According to Towers Watson and the National Business Group on Health, employers will have to address lifestyle risk issues, improve employee engagement and articulate a strategy to establish a workplace health culture.
The firms’ 2013/2014 Staying@Work Survey found respondents in nearly all of the countries or regions that participated in the global version of the survey reported the same three lifestyle risks as the biggest work force issues—stress, obesity and lack of physical activity. These risk factors were found to result in increased employee illness, higher medical costs and lost productivity due to unplanned absences and decreased efficiency at work.
Nearly eight in 10 (77%) employers view a lack of employee engagement as the biggest obstacle to changing behavior. Despite offering a variety of health and productivity programs, employers report that actual program participation is low.
“Companies have long maintained that a healthier work force is a more productive work force, and many are considering innovative tactics to improve employee health and well-being,” said Shelly Wolff, senior health care consultant at Towers Watson. “But along with the urgency of health care reform and the coming excise tax, there is a realization that companies need to manage these programs more effectively and encourage employee participation and engagement. An essential part of increasing engagement and success is for companies to link a health and productivity strategy to their overall employee value proposition.”
Incentives and Penalties
The survey found that seven in 10 U.S. companies identify developing a workplace culture where employees are responsible for their health as being necessary and understand its importance as a top priority of their health and productivity programs. Employers are increasing use of financial incentives, specifically penalties and outcome-based incentives, to hold workers more accountable and to improve health.
In 2014, nearly four in 10 (36%) U.S. companies will use penalties such as an increase in premiums and deductibles for individuals who fail to complete the requirements of health management activities—a figure expected to jump to 61% for 2015/2016. Outcome-based incentives that reward or penalize employees based on tobacco use will grow from 54% next year to 71% in 2015/2016. Rewards or penalties for other biometric outcomes—e.g., health-contingent targets such as BMI, blood pressure or cholesterol level—will also increase, from 26% in 2014 to 68% in 2015/2016.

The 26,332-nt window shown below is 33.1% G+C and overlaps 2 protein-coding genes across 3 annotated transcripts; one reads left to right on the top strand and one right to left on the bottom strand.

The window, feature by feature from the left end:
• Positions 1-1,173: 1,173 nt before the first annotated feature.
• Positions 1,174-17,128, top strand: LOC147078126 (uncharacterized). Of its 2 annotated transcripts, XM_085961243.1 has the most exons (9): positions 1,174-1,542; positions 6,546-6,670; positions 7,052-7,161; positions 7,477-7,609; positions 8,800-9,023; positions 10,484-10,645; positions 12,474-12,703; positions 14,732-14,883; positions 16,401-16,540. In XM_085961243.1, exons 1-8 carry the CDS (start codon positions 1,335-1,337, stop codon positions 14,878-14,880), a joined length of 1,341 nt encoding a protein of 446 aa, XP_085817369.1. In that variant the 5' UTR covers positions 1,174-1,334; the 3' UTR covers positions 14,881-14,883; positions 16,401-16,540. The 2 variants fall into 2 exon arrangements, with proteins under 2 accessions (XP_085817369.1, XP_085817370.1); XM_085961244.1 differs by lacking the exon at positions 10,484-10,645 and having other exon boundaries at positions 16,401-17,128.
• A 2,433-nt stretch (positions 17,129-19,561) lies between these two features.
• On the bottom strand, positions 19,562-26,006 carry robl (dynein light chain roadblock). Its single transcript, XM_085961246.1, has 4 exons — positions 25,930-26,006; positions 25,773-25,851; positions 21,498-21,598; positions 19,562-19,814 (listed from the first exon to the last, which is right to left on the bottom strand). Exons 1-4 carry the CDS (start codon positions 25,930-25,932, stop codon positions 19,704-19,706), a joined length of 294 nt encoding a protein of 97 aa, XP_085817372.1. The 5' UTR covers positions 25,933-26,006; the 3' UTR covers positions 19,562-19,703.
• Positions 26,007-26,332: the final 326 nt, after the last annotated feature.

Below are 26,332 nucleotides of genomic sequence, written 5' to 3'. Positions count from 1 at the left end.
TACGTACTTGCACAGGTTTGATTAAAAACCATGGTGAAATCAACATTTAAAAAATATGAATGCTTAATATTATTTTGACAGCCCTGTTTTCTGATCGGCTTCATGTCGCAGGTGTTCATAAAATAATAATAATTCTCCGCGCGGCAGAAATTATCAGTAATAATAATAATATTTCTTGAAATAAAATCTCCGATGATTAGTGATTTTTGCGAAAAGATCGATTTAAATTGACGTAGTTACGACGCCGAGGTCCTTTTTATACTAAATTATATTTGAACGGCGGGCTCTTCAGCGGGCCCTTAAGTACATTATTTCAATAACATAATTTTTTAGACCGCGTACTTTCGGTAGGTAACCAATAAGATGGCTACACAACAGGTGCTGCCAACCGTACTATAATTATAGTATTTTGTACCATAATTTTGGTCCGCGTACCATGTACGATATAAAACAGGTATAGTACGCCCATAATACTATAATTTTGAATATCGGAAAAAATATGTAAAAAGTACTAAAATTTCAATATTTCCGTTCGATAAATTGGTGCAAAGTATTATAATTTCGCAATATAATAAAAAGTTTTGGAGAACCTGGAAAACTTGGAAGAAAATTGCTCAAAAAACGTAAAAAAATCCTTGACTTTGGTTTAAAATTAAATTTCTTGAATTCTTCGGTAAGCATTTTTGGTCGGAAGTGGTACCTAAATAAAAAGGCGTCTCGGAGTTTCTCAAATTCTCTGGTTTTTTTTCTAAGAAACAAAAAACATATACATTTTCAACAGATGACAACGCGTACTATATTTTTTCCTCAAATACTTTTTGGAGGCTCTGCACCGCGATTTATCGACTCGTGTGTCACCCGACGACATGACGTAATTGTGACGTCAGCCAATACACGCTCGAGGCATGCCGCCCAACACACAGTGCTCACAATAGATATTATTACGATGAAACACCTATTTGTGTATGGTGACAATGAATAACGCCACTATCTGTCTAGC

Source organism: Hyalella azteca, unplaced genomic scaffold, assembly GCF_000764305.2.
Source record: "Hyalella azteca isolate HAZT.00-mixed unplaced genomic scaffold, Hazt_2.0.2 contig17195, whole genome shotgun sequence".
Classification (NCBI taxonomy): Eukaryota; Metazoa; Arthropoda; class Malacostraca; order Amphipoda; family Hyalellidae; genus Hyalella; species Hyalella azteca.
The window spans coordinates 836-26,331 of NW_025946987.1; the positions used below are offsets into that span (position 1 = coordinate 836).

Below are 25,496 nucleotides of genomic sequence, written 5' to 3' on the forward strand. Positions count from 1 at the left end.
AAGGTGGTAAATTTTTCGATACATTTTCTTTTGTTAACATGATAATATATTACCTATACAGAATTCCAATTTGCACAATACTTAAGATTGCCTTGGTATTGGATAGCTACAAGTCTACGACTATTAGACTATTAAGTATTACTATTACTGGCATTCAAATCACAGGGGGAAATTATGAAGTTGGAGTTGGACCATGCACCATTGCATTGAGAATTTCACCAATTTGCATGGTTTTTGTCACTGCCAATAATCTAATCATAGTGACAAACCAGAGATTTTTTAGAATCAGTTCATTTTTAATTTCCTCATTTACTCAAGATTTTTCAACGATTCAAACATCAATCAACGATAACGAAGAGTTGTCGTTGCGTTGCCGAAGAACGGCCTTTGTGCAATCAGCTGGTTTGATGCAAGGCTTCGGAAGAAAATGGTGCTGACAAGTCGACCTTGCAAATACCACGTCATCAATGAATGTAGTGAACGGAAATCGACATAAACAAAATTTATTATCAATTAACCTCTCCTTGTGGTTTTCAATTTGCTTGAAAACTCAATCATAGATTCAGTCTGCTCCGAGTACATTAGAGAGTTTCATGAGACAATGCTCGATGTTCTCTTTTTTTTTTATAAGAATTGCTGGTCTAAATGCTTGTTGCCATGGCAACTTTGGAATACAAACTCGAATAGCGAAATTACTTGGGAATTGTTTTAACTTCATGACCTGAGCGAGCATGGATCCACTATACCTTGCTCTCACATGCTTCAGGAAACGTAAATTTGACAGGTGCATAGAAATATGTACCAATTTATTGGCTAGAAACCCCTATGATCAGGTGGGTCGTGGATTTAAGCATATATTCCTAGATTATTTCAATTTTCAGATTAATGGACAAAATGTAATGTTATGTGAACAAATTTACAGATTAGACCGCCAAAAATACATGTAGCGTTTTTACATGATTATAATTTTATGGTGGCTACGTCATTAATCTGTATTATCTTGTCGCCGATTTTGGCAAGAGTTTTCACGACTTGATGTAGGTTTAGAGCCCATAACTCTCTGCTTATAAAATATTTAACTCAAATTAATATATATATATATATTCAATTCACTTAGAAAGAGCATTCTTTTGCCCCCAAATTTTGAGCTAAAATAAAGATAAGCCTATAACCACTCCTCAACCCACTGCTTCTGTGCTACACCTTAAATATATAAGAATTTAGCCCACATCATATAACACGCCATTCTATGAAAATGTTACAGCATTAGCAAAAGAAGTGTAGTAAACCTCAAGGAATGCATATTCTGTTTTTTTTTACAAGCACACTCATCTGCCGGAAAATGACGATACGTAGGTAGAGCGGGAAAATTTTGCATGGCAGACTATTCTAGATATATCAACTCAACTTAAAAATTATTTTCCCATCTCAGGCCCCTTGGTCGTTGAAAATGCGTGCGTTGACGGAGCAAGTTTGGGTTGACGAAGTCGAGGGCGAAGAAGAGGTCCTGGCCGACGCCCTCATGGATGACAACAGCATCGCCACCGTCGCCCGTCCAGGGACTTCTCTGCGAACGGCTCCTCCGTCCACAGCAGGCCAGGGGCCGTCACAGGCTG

Need for a Strategy
According to the survey, nearly half of U.S. respondents (49%) believe health and productivity programs are essential, and 84% plan to increase support of these programs over the next two years. However, only three in 10 responded that they have effectively communicated a strategy and value proposition.
Driven by the imperative to have a high-performing health care program that is cost-effective, that avoids the 2018 excise tax and encourages a healthy work force, companies are beginning to understand the importance and value of an organized approach. Virtually all employers (94%) plan to articulate a health and productivity strategy with stated objectives in the next three years.
Health Management and Behavioral Changes
In the U.S., highly effective companies—i.e., where employees are more engaged in their health and well-being—have a differential in annual health care costs of more than $1,600 per employee. According to the survey, these companies are:
- Gaining the commitment of senior leadership;
- Developing a comprehensive strategy;
- Implementing employee engagement strategies;
- Engaging managers as role models;
- Communicating frequently to employees;
- Reducing employee stress;
- Providing easy access to high-quality health care services; and
- Understanding health and productivity outcomes by establishing metrics.
The survey was conducted between May and July in North America, Latin America, Europe and Asia with a total of 892 employers. In the U.S., Towers Watson and the National Business Group on Health jointly sponsored the survey. Of the 199 participants in the U.S., 59% are public, 22% are private, and 19% are nonprofit or government agencies.
More information about the survey can be found here.